Posts filed under “Markets”

Secular Stock Markets Explained

We’ve been discussing the 100 year charts that look at the secular history of Bull and Bear markets, including Adjusting Stock Prices for Inflation. This has been a favorite of mine for some time, and I highlighted it in the technical segment (part II) of the Cult of the Bear.

Ed Easterling was kind enough to let us run his chart, and I find it to be the very best of these longterm secular views: He overlays the Bull and Bear periods with trailing P/E — this fits in very nicely with our contracting P/E thesis.

Dow Chart with P/E, 105 Years
click for larger chart


Source: Crestmont Research


Incidentally, in terms of what readers purchased via links at this site, Ed’s book, Understanding Secular Stock Market Cycles, is your most popular buy, just edging out Barton Bigg’s Hedgehogging this quarter.


Stock Cycles Explained
Ed Easterling
Crestmont Research,
2006 Secular Explained.pdf

Category: Apprenticed Investor, Earnings, Investing, Markets, Psychology, Technical Analysis

Read it here first: the 100-year Dow Chart

Category: Investing, Markets, Psychology, Technical Analysis

What Happens if Inflation Is Overstated?

Category: Data Analysis, Economy, Federal Reserve, Inflation, Markets, Real Estate

VIX hits 3 year highs

Category: Markets, Technical Analysis, Trading

A Consensus is Developing: Blame Greenspan

Category: Economy, Federal Reserve, Fixed Income/Interest Rates, Inflation, Markets, Psychology

Good News / Bad News

Category: Markets, Psychology, War/Defense

Is Willful Ignorance an Investment Strategy?

Category: Economy, Investing, Markets, Psychology, Technical Analysis

Bounce, Test, Bounce . . .

Category: Investing, Markets, Technical Analysis, Trading

NFP stinks — and Some People Still Don’t Get It

Today’s NFP number stunk the joint up: 75,000. That’s half of the monthly population growth, meaning the percentage of people working (relative to pop) actually went down, if we are to believe this data.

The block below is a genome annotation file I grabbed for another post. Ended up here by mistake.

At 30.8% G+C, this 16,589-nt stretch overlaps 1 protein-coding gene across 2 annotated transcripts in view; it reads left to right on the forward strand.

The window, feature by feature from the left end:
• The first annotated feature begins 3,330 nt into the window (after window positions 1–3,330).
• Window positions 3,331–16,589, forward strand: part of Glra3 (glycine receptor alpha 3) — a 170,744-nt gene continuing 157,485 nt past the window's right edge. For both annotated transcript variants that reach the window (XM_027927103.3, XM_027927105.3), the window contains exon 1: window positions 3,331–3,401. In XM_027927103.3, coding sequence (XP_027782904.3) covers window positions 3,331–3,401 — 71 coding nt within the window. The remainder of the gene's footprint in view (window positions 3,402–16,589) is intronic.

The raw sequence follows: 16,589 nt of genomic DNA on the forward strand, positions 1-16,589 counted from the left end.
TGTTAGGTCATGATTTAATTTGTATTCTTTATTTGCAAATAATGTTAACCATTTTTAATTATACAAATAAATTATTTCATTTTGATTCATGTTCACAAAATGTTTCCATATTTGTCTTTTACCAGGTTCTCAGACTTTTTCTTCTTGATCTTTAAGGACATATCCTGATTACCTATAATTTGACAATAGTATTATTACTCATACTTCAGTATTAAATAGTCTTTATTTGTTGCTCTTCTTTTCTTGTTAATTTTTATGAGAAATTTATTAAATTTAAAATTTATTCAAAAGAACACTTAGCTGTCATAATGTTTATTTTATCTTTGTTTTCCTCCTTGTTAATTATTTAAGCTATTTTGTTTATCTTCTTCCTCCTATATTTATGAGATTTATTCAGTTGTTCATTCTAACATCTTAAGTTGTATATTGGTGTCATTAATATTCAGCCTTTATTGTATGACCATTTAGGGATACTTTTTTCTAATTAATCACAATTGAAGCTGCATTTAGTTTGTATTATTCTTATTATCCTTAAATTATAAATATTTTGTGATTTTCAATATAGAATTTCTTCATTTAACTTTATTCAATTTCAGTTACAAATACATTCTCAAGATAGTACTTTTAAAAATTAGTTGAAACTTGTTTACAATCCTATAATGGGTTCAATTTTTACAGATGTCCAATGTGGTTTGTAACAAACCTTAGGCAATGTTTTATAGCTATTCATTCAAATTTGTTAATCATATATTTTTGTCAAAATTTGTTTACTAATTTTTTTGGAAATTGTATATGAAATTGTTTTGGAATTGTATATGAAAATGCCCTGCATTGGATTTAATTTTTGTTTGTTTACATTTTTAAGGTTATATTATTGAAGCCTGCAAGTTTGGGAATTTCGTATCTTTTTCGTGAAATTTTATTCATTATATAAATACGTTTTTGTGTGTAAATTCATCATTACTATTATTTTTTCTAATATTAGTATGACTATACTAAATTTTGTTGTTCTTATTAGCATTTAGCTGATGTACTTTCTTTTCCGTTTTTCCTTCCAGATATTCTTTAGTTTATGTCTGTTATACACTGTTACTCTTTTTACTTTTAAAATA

Astonishingly, some people STILL do not understand the data or the context of the weak job growth within this recovery. To wit, my friend Cody Willard – a telecom strategist – writes:

"Surely, Barry, you’re not seriously trying to rekindle your argument about "job creation is not what it is typically at this phase of a recovery."

That statement has been a cornerstone of your bearish rants for the last couple years. Yes, I know you’ve been a "trading bull" and what not, and rightly so, but this economic argument of yours has been, in my view at least, wrong for the last few years and now that job creation is finally starting to slow — years after your repeated flagging of how this "recovery" (You still call this a "recovery" btw?)"

Ahhh, poor Cody. He is lost in a sea of data, unable to see the truth. He believes the spin.

Rekindle? Just because you close your eyes, the boogie man doesn’t disappear.

Hey Cody, please cite me some data revealing this to be an above-average private sector jobs creation recovery. Hell, I’ll take average.

You won’t, because you cannot.

Cody is engaging in several analytical foibles, but the best way to describe it is "ignore reality." But his subjective error does not change the objective reality for the rest of us: By any honest measure – e.g., NY Federal Reserve or Cleveland Federal Reserve research — this has been the worst modern jobs recovery on record.

This is not a meme I am pushing or a Bear story I fabricated.

It just “is.”

This doesn’t mean you run out and short everything; as I wrote last December, one should Never Confuse Economic Analysis With Trading.

But comprehending the reality of the economic situation is important. Why does this matter?  What Cody fails to consider is the importance of understanding the specifics of how a recovery comes about, and how it compares to prior recoveries. What it means as the massive government stimulus that goosed the economy begins to fade. What happens when the Pig is finally thought the Python?

I expect that as we begin to slow, there ain’t a whole lot of fat to get sliced. As unemployment starts ticking up, it will not be pretty. It suggests the next recession will be more severe than the last one. 

Yes, Virginia, there is inflation. And yes, Cody, this has been the worst Jobs recovery since WWII. But if you want to believe in Santa, who am I to disabuse you of that notion?


UPDATE:  June 2, 2006: 12: 47pm

Cody and I finish the debate below


Read More

Category: Economy, Employment, Inflation, Markets, Psychology

Apprenticed Investor: 10 Lessons Learned in the Selloff

Category: Apprenticed Investor, Economy, Investing, Markets, Psychology, Technical Analysis